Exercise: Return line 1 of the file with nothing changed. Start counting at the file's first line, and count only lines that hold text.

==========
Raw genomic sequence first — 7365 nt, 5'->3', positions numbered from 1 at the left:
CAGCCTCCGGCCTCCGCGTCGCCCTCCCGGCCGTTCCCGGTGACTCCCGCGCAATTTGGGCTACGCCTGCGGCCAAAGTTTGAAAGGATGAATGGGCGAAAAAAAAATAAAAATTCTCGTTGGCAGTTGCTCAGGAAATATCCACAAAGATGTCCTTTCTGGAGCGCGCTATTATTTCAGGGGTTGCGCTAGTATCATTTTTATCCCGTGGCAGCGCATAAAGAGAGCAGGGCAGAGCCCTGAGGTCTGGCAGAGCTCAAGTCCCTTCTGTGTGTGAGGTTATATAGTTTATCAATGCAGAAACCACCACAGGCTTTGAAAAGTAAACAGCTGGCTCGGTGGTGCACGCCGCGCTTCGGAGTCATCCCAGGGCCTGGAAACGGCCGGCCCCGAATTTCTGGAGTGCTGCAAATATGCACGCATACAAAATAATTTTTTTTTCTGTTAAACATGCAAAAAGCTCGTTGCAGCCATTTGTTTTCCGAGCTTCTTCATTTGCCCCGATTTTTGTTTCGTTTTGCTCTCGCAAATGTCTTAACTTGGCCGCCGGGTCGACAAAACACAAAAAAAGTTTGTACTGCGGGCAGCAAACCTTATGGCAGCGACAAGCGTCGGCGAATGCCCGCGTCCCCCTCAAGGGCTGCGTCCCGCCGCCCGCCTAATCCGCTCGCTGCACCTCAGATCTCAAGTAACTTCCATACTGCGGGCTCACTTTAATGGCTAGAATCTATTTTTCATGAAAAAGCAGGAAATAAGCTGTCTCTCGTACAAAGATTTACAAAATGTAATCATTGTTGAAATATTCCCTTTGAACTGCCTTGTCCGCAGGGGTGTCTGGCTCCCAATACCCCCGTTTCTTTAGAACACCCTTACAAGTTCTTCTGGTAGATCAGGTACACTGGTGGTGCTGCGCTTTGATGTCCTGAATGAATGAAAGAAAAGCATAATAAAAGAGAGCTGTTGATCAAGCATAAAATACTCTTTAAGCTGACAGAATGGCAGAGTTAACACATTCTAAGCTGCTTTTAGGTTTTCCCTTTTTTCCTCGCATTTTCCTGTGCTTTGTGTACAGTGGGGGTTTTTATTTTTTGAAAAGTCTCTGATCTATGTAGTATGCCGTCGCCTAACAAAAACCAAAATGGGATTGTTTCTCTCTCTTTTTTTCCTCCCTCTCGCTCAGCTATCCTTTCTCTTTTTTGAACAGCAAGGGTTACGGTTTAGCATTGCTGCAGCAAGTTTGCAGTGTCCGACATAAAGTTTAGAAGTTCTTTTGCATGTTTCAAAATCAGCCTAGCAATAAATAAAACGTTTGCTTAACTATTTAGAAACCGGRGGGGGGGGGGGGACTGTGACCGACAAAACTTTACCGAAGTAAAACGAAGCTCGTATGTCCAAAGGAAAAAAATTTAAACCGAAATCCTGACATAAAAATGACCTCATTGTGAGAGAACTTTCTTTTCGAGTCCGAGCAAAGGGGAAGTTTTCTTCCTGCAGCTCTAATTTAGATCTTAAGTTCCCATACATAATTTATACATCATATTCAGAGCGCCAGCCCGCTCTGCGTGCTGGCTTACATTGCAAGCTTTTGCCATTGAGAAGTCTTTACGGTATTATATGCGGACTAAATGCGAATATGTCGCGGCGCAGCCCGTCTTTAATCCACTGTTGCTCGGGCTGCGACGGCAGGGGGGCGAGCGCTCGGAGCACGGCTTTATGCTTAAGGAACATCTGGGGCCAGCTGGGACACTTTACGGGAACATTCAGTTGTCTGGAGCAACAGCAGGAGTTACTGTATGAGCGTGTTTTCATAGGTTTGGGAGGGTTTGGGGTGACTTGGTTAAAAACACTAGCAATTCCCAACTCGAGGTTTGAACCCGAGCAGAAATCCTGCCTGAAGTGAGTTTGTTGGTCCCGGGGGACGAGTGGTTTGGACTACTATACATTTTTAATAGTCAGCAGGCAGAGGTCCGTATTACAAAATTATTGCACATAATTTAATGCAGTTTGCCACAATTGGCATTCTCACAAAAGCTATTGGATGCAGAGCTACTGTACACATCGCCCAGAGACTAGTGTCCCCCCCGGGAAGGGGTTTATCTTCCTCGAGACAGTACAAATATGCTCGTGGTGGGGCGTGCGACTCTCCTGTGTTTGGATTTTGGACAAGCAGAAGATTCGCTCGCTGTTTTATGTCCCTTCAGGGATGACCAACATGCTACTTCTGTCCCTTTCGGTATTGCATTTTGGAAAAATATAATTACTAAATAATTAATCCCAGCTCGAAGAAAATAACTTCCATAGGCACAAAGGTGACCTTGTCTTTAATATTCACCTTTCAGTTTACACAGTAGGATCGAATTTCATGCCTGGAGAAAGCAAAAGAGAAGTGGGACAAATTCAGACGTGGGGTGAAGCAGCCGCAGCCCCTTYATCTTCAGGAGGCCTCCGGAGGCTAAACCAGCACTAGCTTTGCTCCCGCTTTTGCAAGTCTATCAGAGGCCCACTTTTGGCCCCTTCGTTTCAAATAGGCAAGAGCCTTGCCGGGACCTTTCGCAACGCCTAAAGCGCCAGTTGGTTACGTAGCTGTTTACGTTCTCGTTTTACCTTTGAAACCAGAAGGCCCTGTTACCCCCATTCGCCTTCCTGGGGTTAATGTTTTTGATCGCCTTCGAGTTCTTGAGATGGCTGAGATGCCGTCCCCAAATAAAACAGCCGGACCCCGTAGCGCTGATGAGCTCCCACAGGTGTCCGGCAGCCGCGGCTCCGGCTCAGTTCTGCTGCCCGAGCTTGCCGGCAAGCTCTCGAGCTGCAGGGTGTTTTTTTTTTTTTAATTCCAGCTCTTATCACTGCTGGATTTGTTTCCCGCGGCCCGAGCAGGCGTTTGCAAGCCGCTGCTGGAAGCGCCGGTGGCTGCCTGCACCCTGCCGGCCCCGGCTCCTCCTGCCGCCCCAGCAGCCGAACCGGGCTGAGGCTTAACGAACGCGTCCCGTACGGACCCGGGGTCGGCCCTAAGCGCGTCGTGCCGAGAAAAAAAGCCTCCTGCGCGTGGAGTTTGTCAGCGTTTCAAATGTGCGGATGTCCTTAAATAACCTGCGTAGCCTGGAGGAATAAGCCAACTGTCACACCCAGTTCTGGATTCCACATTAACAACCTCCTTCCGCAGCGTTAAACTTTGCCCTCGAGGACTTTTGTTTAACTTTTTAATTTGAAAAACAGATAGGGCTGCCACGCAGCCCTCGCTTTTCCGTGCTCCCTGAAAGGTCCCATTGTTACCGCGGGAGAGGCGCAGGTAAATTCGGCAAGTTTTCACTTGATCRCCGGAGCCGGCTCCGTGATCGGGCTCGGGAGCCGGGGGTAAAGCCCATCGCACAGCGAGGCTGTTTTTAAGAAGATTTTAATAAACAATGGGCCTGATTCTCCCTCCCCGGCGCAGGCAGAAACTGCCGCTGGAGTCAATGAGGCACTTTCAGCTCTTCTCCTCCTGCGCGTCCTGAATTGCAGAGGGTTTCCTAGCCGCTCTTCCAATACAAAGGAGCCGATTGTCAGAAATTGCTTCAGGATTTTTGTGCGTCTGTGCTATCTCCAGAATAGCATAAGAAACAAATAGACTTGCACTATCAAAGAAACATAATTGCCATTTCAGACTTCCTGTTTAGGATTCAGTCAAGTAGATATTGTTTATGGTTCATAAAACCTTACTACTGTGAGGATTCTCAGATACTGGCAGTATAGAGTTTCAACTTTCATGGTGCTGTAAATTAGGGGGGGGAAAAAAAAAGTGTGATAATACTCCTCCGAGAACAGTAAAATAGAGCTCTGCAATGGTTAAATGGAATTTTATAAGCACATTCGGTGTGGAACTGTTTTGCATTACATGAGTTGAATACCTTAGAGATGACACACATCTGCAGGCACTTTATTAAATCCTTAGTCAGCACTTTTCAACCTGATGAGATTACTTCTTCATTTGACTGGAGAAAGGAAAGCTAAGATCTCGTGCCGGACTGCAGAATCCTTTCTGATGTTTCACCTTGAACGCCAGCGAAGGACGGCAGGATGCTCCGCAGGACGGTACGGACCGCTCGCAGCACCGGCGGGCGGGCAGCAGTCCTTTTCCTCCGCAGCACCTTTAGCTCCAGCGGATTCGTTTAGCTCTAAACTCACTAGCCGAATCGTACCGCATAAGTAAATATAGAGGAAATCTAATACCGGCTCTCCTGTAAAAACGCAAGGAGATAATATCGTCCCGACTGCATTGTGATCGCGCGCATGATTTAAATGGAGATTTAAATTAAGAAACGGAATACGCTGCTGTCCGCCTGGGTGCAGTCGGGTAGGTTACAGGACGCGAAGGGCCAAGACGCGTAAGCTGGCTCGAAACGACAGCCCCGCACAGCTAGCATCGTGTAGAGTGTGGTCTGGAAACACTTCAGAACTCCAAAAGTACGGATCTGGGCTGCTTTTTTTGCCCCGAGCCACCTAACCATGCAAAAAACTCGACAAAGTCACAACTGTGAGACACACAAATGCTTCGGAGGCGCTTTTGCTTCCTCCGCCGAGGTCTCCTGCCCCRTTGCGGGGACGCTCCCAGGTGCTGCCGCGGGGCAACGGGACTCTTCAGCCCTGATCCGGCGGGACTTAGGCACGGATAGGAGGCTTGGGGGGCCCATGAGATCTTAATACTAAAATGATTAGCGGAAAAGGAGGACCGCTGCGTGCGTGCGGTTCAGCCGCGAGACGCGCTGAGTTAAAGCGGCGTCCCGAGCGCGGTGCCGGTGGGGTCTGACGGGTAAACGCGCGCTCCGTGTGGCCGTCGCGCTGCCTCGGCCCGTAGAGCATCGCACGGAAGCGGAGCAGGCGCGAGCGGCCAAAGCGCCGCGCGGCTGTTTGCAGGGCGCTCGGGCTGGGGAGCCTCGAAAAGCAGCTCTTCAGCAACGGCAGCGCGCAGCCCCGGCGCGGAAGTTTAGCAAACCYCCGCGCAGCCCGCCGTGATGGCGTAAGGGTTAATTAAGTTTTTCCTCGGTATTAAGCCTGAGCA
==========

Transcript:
Raw genomic sequence first — 7365 nt, 5'->3', positions numbered from 1 at the left: